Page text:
■ First, locate the optic disc. Look for the round yellowish orange structure described above. If you do not see it at first, follow a blood vessel centrally until you do. You can tell which direction is central by noting the angles at which vessels branch—the vessel size becomes progressively larger at each junction as you approach the disc.
■ Now, bring the optic disc into sharp focus by adjusting the lens of your ophthalmoscope. If both you and the patient have no refractive errors, the retina should be in focus at 0 diopters. (A diopter is a unit that measures the power of a lens to converge or diverge light.) If structures are blurred, rotate the lens disc until you find the sharpest focus.
For example, if the patient is myopic (nearsighted), rotate the lens disc counterclockwise to the minus diopters; in a hyperopic (farsighted) patient, move the disc clockwise to the plus diopters. You can correct your own refractive error in the same way.
■ Inspect the optic disc. Note the following features:
- The sharpness or clarity of the disc outline. The nasal portion of the disc margin may be somewhat blurred, a normal finding.
- The color of the disc, normally yellowish orange to creamy pink. White or pigmented crescents may ring the disc, a normal finding.
- The size of the central physiologic cup, if present. It is usually yellowish white. The horizontal diameter is usually less than half the horizontal diameter of the disc.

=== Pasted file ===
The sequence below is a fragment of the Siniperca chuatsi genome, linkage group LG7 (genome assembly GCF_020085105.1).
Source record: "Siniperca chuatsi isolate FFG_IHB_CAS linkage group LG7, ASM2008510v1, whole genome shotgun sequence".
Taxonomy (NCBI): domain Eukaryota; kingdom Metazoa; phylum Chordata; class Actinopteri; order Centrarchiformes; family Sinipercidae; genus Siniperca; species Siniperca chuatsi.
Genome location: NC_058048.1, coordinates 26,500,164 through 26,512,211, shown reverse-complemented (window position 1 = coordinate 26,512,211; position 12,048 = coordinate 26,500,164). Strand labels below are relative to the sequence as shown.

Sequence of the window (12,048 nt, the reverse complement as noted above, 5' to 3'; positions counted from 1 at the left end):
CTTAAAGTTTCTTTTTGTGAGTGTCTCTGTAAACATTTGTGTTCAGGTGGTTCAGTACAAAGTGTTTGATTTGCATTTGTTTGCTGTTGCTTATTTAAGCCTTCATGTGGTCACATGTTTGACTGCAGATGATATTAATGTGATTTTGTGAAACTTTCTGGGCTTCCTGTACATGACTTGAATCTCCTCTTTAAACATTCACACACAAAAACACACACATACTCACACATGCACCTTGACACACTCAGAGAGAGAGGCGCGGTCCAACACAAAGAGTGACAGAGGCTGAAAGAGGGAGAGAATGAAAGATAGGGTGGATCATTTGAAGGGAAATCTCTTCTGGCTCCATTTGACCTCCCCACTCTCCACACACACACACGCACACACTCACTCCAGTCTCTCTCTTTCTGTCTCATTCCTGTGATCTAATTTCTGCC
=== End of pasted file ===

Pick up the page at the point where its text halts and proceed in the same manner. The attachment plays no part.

In a refractive error, light rays from a distance do not focus on the retina. In myopia, they focus anterior to it; in hyperopia, posterior to it. Retinal structures in a myopic eye look larger than normal.
See Table 5-11, Normal Variations of the Optic Disc (p. 183), and Table 5-12, Abnormalities of the Optic Disc (p. 184).
An enlarged cup suggests chronic open-angle glaucoma.
- The presence of venous pulsations. In a normal person, pulsations in the retinal veins as they emerge from the central portion of the disc may or may not be present.
- The comparative symmetry of the eyes and findings in the fundi
■ Inspect the retina, including arteries and veins as they extend to the periphery, arteriovenous crossings, the fovea, and the macula. Distinguish arteries from veins based on the features listed below.
Light Reflex (reflection)
Smaller (% to % the diameter of veins) Bright
Dark red Larger
Loss of venous pulsations in pathologic conditions like head trauma, meningitis, or mass lesions may be an early sign of elevated intracranial pressure.
Follow the vessels peripherally in each of four directions, noting their relative sizes and the character of the arteriovenous crossings. Identify any lesions of the surrounding retina and note their size, shape, color, and distribution. As you search the retina, move your head and instrument as a unit, using the patient's pupil as an imaginary fulcrum. At first, you may repeatedly lose your view of the retina because your light falls out of the pupil. You will improve with practice.
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